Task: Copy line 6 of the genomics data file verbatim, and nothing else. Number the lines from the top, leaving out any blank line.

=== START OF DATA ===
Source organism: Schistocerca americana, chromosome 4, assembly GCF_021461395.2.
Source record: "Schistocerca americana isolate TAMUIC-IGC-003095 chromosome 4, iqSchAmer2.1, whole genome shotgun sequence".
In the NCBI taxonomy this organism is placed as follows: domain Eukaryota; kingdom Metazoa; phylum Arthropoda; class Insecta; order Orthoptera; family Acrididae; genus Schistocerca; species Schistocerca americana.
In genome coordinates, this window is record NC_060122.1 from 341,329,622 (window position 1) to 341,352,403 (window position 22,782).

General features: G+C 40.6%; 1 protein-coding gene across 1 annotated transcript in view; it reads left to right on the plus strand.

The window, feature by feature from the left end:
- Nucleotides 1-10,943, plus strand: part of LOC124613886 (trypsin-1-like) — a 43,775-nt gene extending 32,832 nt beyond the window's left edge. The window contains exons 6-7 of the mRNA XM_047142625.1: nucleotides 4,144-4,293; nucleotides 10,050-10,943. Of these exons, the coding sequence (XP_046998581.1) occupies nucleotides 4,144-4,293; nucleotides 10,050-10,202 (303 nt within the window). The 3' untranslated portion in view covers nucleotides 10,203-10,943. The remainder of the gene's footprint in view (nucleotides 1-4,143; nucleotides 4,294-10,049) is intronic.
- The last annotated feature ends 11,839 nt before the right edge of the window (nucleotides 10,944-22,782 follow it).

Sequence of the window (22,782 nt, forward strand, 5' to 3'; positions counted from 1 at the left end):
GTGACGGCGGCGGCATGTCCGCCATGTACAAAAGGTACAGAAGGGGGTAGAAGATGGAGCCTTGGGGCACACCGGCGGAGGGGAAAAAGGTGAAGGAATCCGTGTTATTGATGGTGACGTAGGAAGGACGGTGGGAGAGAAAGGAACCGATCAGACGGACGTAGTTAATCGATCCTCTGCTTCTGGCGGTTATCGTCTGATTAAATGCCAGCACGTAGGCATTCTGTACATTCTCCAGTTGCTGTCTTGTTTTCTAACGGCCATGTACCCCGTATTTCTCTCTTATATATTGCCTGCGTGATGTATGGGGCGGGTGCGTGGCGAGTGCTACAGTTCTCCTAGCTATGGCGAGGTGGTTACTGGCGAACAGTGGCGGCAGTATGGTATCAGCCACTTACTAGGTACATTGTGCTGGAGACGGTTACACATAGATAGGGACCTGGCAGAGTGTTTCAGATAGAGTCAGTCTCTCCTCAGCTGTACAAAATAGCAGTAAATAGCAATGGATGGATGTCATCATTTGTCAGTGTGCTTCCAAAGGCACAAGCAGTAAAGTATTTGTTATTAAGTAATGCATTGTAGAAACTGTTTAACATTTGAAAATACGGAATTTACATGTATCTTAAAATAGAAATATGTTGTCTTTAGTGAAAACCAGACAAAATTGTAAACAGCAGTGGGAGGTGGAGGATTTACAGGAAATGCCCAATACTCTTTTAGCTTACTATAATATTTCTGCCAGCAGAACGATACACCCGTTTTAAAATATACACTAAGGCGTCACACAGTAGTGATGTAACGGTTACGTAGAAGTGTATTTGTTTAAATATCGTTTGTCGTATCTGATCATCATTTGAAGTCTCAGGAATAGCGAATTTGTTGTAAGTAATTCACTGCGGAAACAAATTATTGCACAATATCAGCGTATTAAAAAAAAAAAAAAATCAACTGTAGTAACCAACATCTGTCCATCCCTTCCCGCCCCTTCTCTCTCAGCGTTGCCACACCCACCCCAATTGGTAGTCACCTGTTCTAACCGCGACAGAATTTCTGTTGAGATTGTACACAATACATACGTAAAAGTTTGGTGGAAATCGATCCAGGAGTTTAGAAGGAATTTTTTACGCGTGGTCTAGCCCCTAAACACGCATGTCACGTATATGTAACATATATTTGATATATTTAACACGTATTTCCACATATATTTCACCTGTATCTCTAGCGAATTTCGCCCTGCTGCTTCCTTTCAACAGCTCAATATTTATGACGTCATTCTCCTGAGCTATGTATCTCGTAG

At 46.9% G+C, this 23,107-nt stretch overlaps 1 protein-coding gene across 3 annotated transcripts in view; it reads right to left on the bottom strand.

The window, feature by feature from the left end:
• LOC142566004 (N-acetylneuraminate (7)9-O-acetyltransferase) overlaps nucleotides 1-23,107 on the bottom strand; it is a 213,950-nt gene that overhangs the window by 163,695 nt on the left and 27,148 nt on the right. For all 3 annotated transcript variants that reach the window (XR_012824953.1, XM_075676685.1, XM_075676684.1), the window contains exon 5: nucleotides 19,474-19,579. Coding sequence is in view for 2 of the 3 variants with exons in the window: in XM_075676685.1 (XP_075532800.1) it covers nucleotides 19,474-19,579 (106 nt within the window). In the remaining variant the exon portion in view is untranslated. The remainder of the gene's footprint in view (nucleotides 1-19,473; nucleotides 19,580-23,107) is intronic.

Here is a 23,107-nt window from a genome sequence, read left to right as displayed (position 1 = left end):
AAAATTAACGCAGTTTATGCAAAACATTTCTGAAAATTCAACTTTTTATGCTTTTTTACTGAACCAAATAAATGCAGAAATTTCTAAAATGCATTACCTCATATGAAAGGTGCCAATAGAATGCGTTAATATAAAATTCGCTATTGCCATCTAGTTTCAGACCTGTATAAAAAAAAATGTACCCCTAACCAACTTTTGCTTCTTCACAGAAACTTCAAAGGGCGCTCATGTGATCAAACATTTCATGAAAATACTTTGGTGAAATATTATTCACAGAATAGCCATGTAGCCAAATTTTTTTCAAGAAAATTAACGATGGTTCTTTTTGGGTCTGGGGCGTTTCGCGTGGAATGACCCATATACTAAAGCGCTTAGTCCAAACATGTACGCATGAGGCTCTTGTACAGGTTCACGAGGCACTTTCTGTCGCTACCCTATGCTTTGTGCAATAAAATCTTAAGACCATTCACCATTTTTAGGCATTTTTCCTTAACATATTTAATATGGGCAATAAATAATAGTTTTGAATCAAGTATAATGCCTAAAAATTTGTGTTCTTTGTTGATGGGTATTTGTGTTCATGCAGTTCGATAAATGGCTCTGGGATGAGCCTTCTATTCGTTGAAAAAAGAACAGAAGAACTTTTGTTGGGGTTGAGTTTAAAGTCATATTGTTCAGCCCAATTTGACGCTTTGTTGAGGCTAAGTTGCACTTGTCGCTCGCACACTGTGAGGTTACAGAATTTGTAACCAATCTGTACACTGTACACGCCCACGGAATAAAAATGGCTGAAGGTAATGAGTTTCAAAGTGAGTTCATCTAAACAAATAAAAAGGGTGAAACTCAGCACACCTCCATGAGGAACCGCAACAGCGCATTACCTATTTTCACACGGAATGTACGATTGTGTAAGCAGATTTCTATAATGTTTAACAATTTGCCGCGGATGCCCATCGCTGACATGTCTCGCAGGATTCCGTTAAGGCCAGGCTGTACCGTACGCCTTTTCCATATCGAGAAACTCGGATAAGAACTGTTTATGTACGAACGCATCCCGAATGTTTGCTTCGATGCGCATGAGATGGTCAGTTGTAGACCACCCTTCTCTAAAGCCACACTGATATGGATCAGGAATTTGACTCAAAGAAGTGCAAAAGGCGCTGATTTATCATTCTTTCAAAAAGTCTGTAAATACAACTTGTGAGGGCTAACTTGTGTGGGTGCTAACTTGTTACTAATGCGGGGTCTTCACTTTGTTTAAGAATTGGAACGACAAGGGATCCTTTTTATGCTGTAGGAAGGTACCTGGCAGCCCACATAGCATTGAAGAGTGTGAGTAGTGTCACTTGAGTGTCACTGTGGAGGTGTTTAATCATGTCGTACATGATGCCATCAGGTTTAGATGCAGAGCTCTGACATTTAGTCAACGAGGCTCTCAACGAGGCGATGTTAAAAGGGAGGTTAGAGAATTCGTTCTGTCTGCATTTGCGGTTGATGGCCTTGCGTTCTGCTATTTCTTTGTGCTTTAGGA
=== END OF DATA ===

The window, feature by feature from the left end: